Williams v. Browns et al

Filing 4

ORDER Granting #2 Application to Proceed In Forma Pauperis; SCREENING ORDER Granting Plaintiff Leave to File Second Amended Complaint, signed by Magistrate Judge Barbara A. McAuliffe on 06/07/2021. First Amended Complaint Due Within Thirty-Days. (Attachments: #1 Amended Complaint Form)(Maldonado, C)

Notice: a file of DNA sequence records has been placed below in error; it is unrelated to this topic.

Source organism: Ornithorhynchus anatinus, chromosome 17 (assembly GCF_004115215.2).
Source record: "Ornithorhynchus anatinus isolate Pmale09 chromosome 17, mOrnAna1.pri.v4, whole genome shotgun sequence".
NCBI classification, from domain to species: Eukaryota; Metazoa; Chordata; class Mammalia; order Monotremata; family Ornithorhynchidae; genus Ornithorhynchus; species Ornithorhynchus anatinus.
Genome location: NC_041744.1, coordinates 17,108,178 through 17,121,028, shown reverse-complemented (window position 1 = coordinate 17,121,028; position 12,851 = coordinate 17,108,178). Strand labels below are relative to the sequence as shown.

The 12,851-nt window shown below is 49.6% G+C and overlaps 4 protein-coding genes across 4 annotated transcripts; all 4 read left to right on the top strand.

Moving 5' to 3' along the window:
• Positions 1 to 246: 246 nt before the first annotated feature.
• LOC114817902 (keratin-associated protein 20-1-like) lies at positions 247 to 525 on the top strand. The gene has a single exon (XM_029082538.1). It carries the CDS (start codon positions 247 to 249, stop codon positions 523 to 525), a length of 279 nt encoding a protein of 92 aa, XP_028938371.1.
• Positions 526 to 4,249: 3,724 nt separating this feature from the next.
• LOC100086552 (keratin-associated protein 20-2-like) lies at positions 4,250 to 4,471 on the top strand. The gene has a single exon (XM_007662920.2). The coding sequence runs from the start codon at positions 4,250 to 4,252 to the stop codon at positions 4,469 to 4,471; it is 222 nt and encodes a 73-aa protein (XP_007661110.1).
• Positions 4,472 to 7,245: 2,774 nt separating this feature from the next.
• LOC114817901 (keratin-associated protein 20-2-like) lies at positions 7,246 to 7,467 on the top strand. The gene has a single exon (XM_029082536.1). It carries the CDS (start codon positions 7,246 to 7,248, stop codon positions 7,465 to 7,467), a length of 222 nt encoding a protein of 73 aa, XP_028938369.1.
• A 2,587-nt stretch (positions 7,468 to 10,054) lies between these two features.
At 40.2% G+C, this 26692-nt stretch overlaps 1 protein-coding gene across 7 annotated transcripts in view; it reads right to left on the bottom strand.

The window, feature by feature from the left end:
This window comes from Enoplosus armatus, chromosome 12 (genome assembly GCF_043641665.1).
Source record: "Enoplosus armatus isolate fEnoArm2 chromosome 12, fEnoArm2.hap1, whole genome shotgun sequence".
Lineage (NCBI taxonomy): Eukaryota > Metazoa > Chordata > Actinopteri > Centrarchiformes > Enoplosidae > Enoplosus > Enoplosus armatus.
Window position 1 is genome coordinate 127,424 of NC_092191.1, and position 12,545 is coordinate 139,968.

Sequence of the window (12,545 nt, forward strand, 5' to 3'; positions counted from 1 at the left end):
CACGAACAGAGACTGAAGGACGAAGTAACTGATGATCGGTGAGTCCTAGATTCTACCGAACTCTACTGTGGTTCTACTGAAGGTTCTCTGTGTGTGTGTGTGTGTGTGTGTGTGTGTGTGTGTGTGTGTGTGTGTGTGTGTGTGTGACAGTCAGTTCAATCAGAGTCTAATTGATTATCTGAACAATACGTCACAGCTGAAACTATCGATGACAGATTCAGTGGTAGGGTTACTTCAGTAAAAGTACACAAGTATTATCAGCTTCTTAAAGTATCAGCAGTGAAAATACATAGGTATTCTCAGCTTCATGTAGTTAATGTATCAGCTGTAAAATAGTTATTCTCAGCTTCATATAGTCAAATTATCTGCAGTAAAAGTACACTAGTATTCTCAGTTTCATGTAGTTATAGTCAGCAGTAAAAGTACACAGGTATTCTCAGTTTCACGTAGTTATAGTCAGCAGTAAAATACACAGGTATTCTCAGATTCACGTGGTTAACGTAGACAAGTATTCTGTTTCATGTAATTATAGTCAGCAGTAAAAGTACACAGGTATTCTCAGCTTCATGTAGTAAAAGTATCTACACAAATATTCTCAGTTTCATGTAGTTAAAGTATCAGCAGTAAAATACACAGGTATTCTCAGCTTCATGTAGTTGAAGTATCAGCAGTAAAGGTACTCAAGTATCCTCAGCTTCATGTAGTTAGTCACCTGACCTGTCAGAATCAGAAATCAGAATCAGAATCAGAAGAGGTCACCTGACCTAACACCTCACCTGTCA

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1 2 3 4 5 6 7 8 UNITED STATES DISTRICT COURT 9 EASTERN DISTRICT OF CALIFORNIA 10 11 PRINCE PAUL RAYMOND WILLIAMS, 12 Plaintiff, 13 Case No. 1:21-cv-00622-DAD-BAM ORDER GRANTING APPLICATION TO PROCEED IN FORMA PAUPERIS v. (Doc. 2) 14 CHERYL L. BROWNS, et al., 15 Defendants. 16 SCREENING ORDER GRANTING PLAINTIFF LEAVE TO FILE SECOND AMENDED COMPLAINT (Doc. 3) 17 THIRTY-DAY DEADLINE 18 19 Plaintiff Prince Paul Raymond Williams (“Plaintiff”), proceeding pro se, filed this action 20 21 on April 14, 2021. (Doc. 1.) Plaintiff filed a first amended complaint on April 16, 2021. (Doc. 22 3.) 23 I. Application to Proceed In Forma Pauperis 24 Concurrent with his original complaint, Plaintiff filed an application to proceed in forma 25 pauperis pursuant to 28 U.S.C. § 1915. (Doc. 2.) Having considered Plaintiff’s application, the 26 Court finds Plaintiff has made the showing required by section 1915(a). Accordingly, Plaintiff’s 27 application to proceed in forma pauperis is GRANTED. 28 U.S.C. § 1915(a). 28 1 1 II. Screening Requirement and Standard 2 The Court screens complaints brought by persons proceeding in pro se and in forma 3 pauperis. 28 U.S.C. § 1915(e)(2). Plaintiff’s first amended complaint, or any portion thereof, is 4 subject to dismissal if it is frivolous or malicious, if it fails to state a claim upon which relief may 5 be granted, or if it seeks monetary relief from a defendant who is immune from such relief. 28 6 U.S.C. §§ 1915(e)(2)(B)(ii). 7 A complaint must contain “a short and plain statement of the claim showing that the 8 pleader is entitled to relief . . . .” Fed. R. Civ. P. 8(a)(2). Detailed factual allegations are not 9 required, but “[t]hreadbare recitals of the elements of a cause of action, supported by mere 10 conclusory statements, do not suffice.” Ashcroft v. Iqbal, 556 U.S. 662, 678 (2009) (citing Bell 11 Atlantic Corp. v. Twombly, 550 U.S. 544, 555 (2007)). While a plaintiff’s allegations are taken as 12 true, courts “are not required to indulge unwarranted inferences.” Doe I v. Wal-Mart Stores, Inc., 13 572 F.3d 677, 681 (9th Cir. 2009) (internal quotation marks and citation omitted). 14 To survive screening, Plaintiff’s claims must be facially plausible, which requires 15 sufficient factual detail to allow the Court to reasonably infer that each named defendant is liable 16 for the misconduct alleged. Iqbal, 556 U.S. at 678 (quotation marks omitted); Moss v. U.S. Secret 17 Serv., 572 F.3d 962, 969 (9th Cir. 2009). The sheer possibility that a defendant acted unlawfully 18 is not sufficient, and mere consistency with liability falls short of satisfying the plausibility 19 standard. Iqbal, 556 U.S. at 678 (quotation marks omitted); Moss, 572 F.3d at 969. Plaintiff’s First Amended Complaint 20 II. 21 Plaintiff brings the instant action against the following defendants: (1) Cheryl L. Browns, 22 court-appointed counsel for Plaintiff’s minor child; and (2) Raenna Johnson, the minor’s other 23 custodial parent. 24 Plaintiff alleges as follows: On November 16, 2020, Judge Amy K. Guerra appointed 25 Defendant Browns as counsel for Plaintiff’s minor child. On March 30, 2021, Plaintiff and the 26 minor child met with Defendant Browns to discuss custody and visitation matters and child 27 exchanges between parents. Defendant Browns spoke with the child and made recommendations 28 for Spring and Summer Breaks to which Plaintiff agreed. Defendant Browns informed Plaintiff 2 1 2 that she would recommend Plaintiff’s custody of the child to the court. On April 4, 2021, Plaintiff traveled with the child from Fresno to Las Vegas, Nevada to 3 return the child Defendant Johnson. At 8:31 a.m., Plaintiff notified Defendant Johnson via email 4 of their estimated arrival time. Defendant Johnson did not respond. Plaintiff intended to return 5 the child to Defendant Johnson at a mutually agreed upon location or at Defendant Johnson’s 6 address on file with the court. At approximately 10:00 a.m., Plaintiff and the child arrived in Las 7 Vegas. Plaintiff proceeded to Defendant Johnson’s address until the minor child informed 8 Plaintiff to proceed to another address that the child said was his and Defendant Johnson’s actual 9 residence address. Plaintiff and the minor child arrived at the front door of the location at 10 approximately 10:05 a.m., carrying the child’s personal items. When Defendant Johnson came to 11 the door, Defendant Johnson displayed anger and frustration toward the child, grabbed the child 12 by the arm and told the child come inside. Plaintiff attempted to provide the child with his 13 remaining belongings and say his goodbyes before departing. Defendant Johnson again grabbed 14 the child by the arm, telling the child to come inside and calling for her live-in boyfriend to get 15 up. As Plaintiff was walking away, Defendant Johnson said to Plaintiff, “You’re lucky my 16 brother isn’t here because he’d . . . .” (Doc. 3 at ¶ 20.) Defendant Johnson proceeded to record 17 Plaintiff while he walked to his car before driving away. At 10:21 a.m., Defendant Johnson 18 responded to Plaintiff’s email by stating, “Location?” (Id. at ¶ 22.) At 1028 a.m., Plaintiff 19 proceeded to call Defendant Browns, leaving multiple voice messages with complaints of the 20 exchange. 21 On April 5, 2021, at 7:31 a.m., Plaintiff provided notice via email to Defendant Johnson 22 of his intent to file for emergency custody of the child. At 8:11 a.m., Plaintiff called Defendant 23 Browns to provide notice of the events occurring during the exchange of the child. Plaintiff 24 informed Defendant Browns of his desire to no longer comply with the previously-agreed upon 25 terms regarding the exchange of the child. Defendant Browns replied that they had an agreement. 26 Plaintiff questioned Defendant Browns regarding her awareness of the child’s address. Defendant 27 Browns did not know the child’s address. Plaintiff informed Defendant Browns of his intent to 28 file an ex parte motion with the court. Defendant Browns intentionally and abruptly ended the 3 1 conversation as Plaintiff was expressing his concern regarding the well being of the child and his 2 complaint regarding the exchange. At 8:43 a.m., Defendant Johnson replied via email to Plaintiff, 3 stating “How about helping pay for an extra activity for our Son, Dental care( since he never went 4 to the dentist the 2years he was with you) Or paying for extra therapy session to help him get 5 through this. Or a tutor!! Or maybe can put your time in efforts to planning a summer trip so he 6 can see the world!! There are plenty of things you could do to benefit and help develop our Son, 7 but that’s no what interest you and it’s clear to everyone[.]” (Id. at ¶ 26. 8 9 As of April 12, 2021, Plaintiff had not been provided a remedy by Defendant Browns regarding the well-being of the minor child and complaints regarding the exchange. Plaintiff also 10 had not had contact with the minor child or Defendant Johnson. Plaintiff contends that 11 Defendants Johnson’s action are negligent and detrimental to the well-being, safety and best 12 interests of the minor child. Plaintiff alleges that Defendant Johnson has a history of relocating 13 the minor child outside of the knowledge of the court and Plaintiff. 14 Plaintiff also alleges that Defendant Johnson has made financial demands via email 15 against Plaintiff with claims of a counselor in place for the minor child by stating, “Another 16 payment coming to you that I would like to use for Khirens Therapy. Can you pay the therapist 17 directly with the payment you will be getting this Friday?” (Doc. 3 at 5.) Pursuant to a letter sent 18 by Defendant Browns vial mail to Plaintiff dated November 17, 2020, “If counseling has been 19 ordered for Khiren, please provide the therapist’s contact information. I will send a copy of the 20 Court’s Order to the therapist(s) of your child and will be discussing your child’s mental and 21 emotional health.” (Id.) Defendant Johnson reportedly has not provided proof of said counselor 22 or therapist to the court, Defendant Browns or Plaintiff. 23 Plaintiff asserts that he fears for the well-being, safety, and best interests of the minor 24 child. He did not consent to relocating the child outside of the child’s home state. Plaintiff also 25 fears that there is an immediate risk that the minor child will be removed from California by 26 Defendant Johnson. 27 28 Plaintiff forwards claims against Defendants Browns and Johnson for negligence and intentional infliction of emotional distress and against Defendant Browns only for breach of 4 1 contract and violation of her oath of office. As relief, Plaintiff seeks sole legal and physical 2 custody of the minor child, along with damages. 3 III. Discussion 4 A. Jurisdiction 5 Federal courts are courts of limited jurisdiction and may adjudicate only those cases 6 authorized by the Unites States Constitution and Congress. Kokkonen v. Guardian Life Ins. Co., 7 511 U.S. 375, 377 (1994). “Federal courts are presumed to lack jurisdiction, ‘unless the contrary 8 appears affirmatively from the record.’” Casey v. Lewis, 4 F.3d 1516, 1519 (9th Cir. 1993) 9 (quoting Bender v. Williamsport Area Sch. Dist., 475 U.S. 534, 546 (1986)). Without jurisdiction, 10 the district court must dismiss the case. See Morongo Band of Mission Indians v. California State 11 Bd. of Equalization, 858 F.2d 1376, 1380 (9th Cir. 1988). Generally, there are two bases for 12 subject matter jurisdiction: 1) diversity jurisdiction; and 2) federal question jurisdiction. 28 13 U.S.C. §§ 1331, 1332. 14 15 1. Diversity Jurisdiction Pursuant to 28 U.S.C. § 1332, federal district courts have diversity jurisdiction over civil 16 actions “where the matter in controversy exceeds the sum or value of $75,000,” and where the 17 matter is between “citizens of different States.” 28 U.S.C. § 1332(a)(1). Here, Plaintiff does not 18 allege that the parties are citizens of different states. It appears, instead, that Plaintiff and 19 Defendant Browns are citizens of the same state. Plaintiff also does not allege that the amount in 20 controversy exceeds $75,0000. Thus, as currently pled, Plaintiff’s complaint does not establish 21 diversity jurisdiction. 22 23 2. Federal Question Jurisdiction Pursuant to 28 U.S.C. § 1331, federal district courts have jurisdiction over “all civil 24 actions arising under the Constitution, laws, or treaties of the United States.” “A case ‘arises 25 under’ federal law either where federal law creates the cause of action or ‘where the vindication 26 of a right under state law necessarily turn[s] on some construction of federal law.’” Republican 27 Party of Guam v. Gutierrez, 277 F.3d 1086, 1088–89 (9th Cir. 2002) (quoting Franchise Tax Bd. 28 v. Construction Laborers Vacation Trust, 463 U.S. 1, 8–9 (1983)). The presence or absence of 5 1 federal-question jurisdiction is governed by the “well-pleaded complaint rule.” Caterpillar, Inc. v. 2 Williams, 482 U.S. 386, 392 (1987). Under the well-pleaded complaint rule, “federal jurisdiction 3 exists only when a federal question is presented on the face of the plaintiff’s properly pleaded 4 complaint.” Id. Although Plaintiff identifies various federal statutes and Constitutional 5 provisions, the claims against Defendants Browns and Johnson are based in state law. Plaintiff 6 does not allege any violation arising under the Constitution, laws or treaties of the United States. 7 Thus, as pled, Plaintiff’s complaint does not establish federal question jurisdiction. 8 B. State Law Claims 9 Plaintiff appears to assert only state law claims against Defendants Browns and Johnson. 10 Under 28 U.S.C. § 1367(a), in any civil action in which the district court has original jurisdiction, 11 the “district courts shall have supplemental jurisdiction over all other claims that are so related to 12 claims in the action within such original jurisdiction that they form part of the same case or 13 controversy under Article III of the United States Constitution,” except as provided in subsections 14 (b) and (c). The Supreme Court has stated that “if the federal claims are dismissed before trial, ... 15 the state claims should be dismissed as well.” United Mine Workers of Am. v. Gibbs, 383 U.S. 16 715, 726 (1966). Although the Court may exercise supplemental jurisdiction over state law 17 claims, Plaintiff must first have a cognizable claim for relief under federal law. 28 U.S.C. § 1367. 18 As Plaintiff has not stated a cognizable claim for relief under federal law or otherwise established 19 this Court’s subject matter jurisdiction, the Court declines to exercise supplemental jurisdiction 20 over any purported state law claims and they will not be screened. 21 C. Child Custody 22 As noted above, the crux of Plaintiff’s complaint appears to involve child custody and 23 visitation issues. The Court is without jurisdiction over Plaintiff’s claims concerning child 24 custody issues because they are exclusively matters of state law. See Ankenbrandt v. Richards, 25 504 U.S. 689, 702-704 (1992) (holding that the domestic relations exception to federal subject 26 matter jurisdiction “divests the federal courts of power to issue divorce, alimony and child 27 custody decrees.”); see also Peterson v. Babbitt, 708 F.2d 465, 466 (9th Cir.1983) (stating that 28 “federal courts have uniformly held that they should not adjudicate cases involving domestic 6 1 relations, including ‘the custody of minors and a fortiori, right of visitation.’ For that matter, the 2 whole subject of domestic relations and particularly child custody problems is generally 3 considered a state law matter”). “Even when a federal question is presented, federal courts decline 4 to hear disputes which would deeply involve them in adjudicating domestic matters.” Thompson 5 v. Thompson, 798 F.2d 1547, 1558 (9th Cir.1986). 6 IV. Conclusion and Order 7 Plaintiff’s first amended complaint fails to state a cognizable federal claim or establish 8 this Court’s jurisdiction. As Plaintiff is proceeding pro se, the Court will grant Plaintiff an 9 opportunity to amend his complaint to cure these deficiencies to the extent he is able to do so in 10 11 good faith. Lopez v. Smith, 203 F.3d 1122, 1130 (9th Cir. 2000). Plaintiff’s amended complaint should be brief, Fed. R. Civ. P. 8(a), but it must state what 12 each named defendant did that led to the deprivation of Plaintiff’s constitutional rights, Iqbal, 556 13 U.S. at 678-79. Although accepted as true, the “[f]actual allegations must be [sufficient] to raise 14 a right to relief above the speculative level . . . .” Twombly, 550 U.S. at 555 (citations omitted). 15 Additionally, Plaintiff may not change the nature of this suit by adding new, unrelated 16 claims in his first amended complaint. George v. Smith, 507 F.3d 605, 607 (7th Cir. 2007) (no 17 “buckshot” complaints). 18 Finally, Plaintiff is advised that an amended complaint supersedes the original complaint. 19 Lacey v. Maricopa Cty., 693 F.3d 896, 927 (9th Cir. 2012). Therefore, Plaintiff’s amended 20 complaint must be “complete in itself without reference to the prior or superseded pleading.” 21 Local Rule 220. 22 Based on the foregoing, it is HEREBY ORDERED that: 23 1. The Clerk’s Office shall send Plaintiff a complaint form; 24 2. Within thirty (30) days from the date of service of this order, Plaintiff shall file a 25 second amended complaint curing the deficiencies identified by the Court in this order or file a 26 notice of voluntary dismissal; and 27 28 3. If Plaintiff fails to file an amended complaint in compliance with this order, the Court will recommend dismissal of this action, with prejudice, for failure to obey a court order 7 1 and for lack of subject matter jurisdiction. 2 3 4 IT IS SO ORDERED. Dated: /s/ Barbara June 7, 2021 A. McAuliffe _ UNITED STATES MAGISTRATE JUDGE 5 6 7 8 9 10 11 12 13 14 15 16 17 18 19 20 21 22 23 24 25 26 27 28 8